Number 3 is never stop learning. Once again, I couldn’t agree more on the surface. Knowing God is vitally important to the Christian life and we are called to do so. He says to humble yourself which is great because the Bible says it is necessary, but then goes on about how he has done all these great things like baptizing thousands, and sending missionaries to every country, and reading all these books by Edwards and others which didn’t have an ounce of humility in it. I have no doubt that the missionaries he sent are temporary and leaving little behind and who know how many of the baptized are truly regenerated, but the point is there is no humility here. Humility is in people like Paul Washer who leads a true missions ministry where he admits it takes 10 years minimum to have effective missions. Washer speaks of observing temporary missions groups like these that have little to no impact and produce no true converts. This isn’t a numbers game or quantity issue but it is about rue regeneration. This isn’t psychology 101 or a self-help class. This is someone speaking to a supposedly reformed crowd, saying how much he respects John Piper, sharing a stage with R.C. Sproul, giving a motivational speech like he is at a pep rally. I can see why he can read so many books from Edwards in such a short amount of time because he is getting nothing from it and just playing a numbers game. Warren says since he has read all the books he can tell you the ones to skip over that are worthless. I wonder what books this man has deemed worthless that I shouldn’t read? Warren says that if it is new then it probably isn’t true. We should all take that into consideration when listening to this lecture.

He moves on to break this point down to 5 areas. Do we need knowledge of the Word and Church history? Yes indeed. Do we need to develop our minds? Yes indeed. Do we need to understand God? As much as we can yes indeed. All good things mentioned by Warren and then for the first time he talks about Christ and the cross and he blows everything right out the window. He is talking about convictions and says that Christ had the greatest convictions of all. He asks “Do you know how much Jesus loved you? He loved you so much he would rather die then live without you. He loved you so much that every drop of blood that fell to the ground was saying I love you I love you I love you” Is this the motivation for the death of Jesus? What does this even mean? Jesus loved who the Father gave before the foundation of the world and he died as the perfect sacrifice to atone for us so we would not have to face the wrath of the Father but could experience his love instead. It isn’t all about us as the theology of Rick Warren would seem to dictate here, it is about the love of the Father for the Son and how we can experience this love thanks to the sacrifice of Christ. Where is this message at?

Moral platitude after pithy comment after 5 steps to this and 6 principles of that with Bible verses thrown in to establish authority. Unfortunately it actually got worse.

Warren starts talking about how skills are needed by Christians to accomplish tasks. He uses a bad translation of Ecclesiastes 10:10 and claims it as one of his life verses. The ESV says “If the iron is blunt, and one does not sharpen the edge, he must use more strength, but wisdom helps one to succeed. Obviously this is talking about allowing the wisdom of God to help you be prepared for what he has for you to do so you don’t rely on your own strength to overcome obstacles in your life. Warren turns this into a metaphor for skill sets and begins to talk about how prayer isn’t good enough because I can’t pray that something gets done and have it be done without having the skill to do it. That is a fine statement to make in another context if you want but this verse has nothing to do with it. John MacArthur has preached before to be very careful of making these jumps to sensationalize scripture and make analogies that simply are not there and that is what Warren is doing with this passage.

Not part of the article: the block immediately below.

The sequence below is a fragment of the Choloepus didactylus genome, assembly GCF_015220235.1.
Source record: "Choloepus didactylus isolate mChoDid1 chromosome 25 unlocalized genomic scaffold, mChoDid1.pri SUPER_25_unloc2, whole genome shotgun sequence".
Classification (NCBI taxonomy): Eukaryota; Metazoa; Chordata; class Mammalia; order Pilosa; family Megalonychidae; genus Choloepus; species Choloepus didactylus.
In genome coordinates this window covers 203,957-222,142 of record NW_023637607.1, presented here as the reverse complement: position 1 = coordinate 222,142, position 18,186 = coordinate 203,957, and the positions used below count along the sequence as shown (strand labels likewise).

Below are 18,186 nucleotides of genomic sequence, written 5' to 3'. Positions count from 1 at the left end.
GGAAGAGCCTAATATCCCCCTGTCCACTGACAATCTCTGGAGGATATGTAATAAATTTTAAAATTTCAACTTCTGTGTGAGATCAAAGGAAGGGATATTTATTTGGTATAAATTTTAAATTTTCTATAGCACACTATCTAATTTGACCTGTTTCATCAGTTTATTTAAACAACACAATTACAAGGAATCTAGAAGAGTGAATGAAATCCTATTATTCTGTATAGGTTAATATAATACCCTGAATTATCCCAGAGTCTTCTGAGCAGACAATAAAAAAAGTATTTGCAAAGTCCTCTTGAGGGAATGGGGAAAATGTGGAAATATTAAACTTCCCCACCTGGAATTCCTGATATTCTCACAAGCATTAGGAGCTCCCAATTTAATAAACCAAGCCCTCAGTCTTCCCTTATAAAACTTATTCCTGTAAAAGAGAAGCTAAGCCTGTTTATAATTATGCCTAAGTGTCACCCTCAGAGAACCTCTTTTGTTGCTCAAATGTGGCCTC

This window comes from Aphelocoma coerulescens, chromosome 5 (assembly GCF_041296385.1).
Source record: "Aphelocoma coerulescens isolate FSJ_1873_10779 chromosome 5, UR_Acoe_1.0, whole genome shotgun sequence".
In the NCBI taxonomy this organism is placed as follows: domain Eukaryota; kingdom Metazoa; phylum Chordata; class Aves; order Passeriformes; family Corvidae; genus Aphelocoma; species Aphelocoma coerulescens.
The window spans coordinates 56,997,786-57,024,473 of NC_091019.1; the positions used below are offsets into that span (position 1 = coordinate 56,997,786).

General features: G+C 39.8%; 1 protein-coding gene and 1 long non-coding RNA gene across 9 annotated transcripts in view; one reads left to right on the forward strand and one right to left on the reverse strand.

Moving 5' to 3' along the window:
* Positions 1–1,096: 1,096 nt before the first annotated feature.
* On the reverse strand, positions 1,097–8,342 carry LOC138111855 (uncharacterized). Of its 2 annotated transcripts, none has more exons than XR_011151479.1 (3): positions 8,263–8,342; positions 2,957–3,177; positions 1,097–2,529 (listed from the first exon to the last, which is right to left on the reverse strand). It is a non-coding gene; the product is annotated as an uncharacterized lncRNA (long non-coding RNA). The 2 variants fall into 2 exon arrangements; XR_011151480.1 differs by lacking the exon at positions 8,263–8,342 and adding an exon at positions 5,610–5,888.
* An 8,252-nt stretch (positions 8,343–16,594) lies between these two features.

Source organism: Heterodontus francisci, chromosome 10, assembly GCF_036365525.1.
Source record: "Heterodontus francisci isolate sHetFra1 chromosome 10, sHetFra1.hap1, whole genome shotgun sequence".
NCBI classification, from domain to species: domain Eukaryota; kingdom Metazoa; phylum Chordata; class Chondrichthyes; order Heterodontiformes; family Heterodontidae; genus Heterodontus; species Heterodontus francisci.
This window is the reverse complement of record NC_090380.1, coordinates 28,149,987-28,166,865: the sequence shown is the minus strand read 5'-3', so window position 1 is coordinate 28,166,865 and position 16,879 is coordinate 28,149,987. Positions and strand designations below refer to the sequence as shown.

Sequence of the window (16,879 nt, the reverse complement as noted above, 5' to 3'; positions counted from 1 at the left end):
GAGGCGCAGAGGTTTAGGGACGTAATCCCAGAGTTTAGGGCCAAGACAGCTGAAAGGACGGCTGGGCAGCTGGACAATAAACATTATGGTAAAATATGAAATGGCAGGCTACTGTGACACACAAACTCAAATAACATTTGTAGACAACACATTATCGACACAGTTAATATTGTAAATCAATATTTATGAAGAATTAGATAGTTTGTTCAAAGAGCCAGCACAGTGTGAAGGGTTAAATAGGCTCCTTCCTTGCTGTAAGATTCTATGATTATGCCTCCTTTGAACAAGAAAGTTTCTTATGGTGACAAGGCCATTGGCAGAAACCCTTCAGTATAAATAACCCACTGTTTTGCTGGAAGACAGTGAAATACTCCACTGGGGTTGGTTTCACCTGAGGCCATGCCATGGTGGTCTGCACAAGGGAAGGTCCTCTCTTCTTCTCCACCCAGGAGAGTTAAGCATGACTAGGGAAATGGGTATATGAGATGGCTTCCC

Next thing Warren tells us to write down is that we only believe the part of the Bible that we do. If he stops there I can let him go and maybe glean something from that, but he follows that statement with saying that we are teaching too much. He says that we are teaching people so much that they can’t apply it. I almost fell off the sofa when I heard this one. Not only because he just got done telling us how important knowledge is, but isn’t the problem that there isn’t enough correct teaching and too much false teaching going on? Warren says that the problem in many churches is that we are giving people too much application. No, the problem in many churches is that we are not preaching the Gospel.

Warren says that Jesus always gave the How to’s……Really? This is another one that I will leave you to explore since I couldn’t possibly cover all of the things said and I need to get to the big one before I finish.

Warren closes with this last point that he says is a big one and I couldn’t agree more. Warren says that if you are going to teach people how to fight the battle of the mind you must teach them how to let God stretch their imaginations. He goes on to say that everything that happens in life begins with a dream that someone had to imagine. So Warren believes that sin is a mental illness, all sin begins with a lie, and everything that happens in life is the result of a dream. He says that every church that was started someone dreamed it. The he pulls out Proverbs 29:18 to back up this assertion and twists it to fit the narrative. The verse actually says “Where there is no prophetic vision the people cast off restraint but blessed is he who keeps the law”(ESV). True prophetic vision would be Godly vision and without this people become discouraged as the word restraint seems to mean which would lead to being out of the will of God and not keeping the law. Warren’s use of this scripture is probably his worst of all in this particular lesson and shows how people can use the Word of God for whatever pleases them at the time and makes the point that they are trying to make.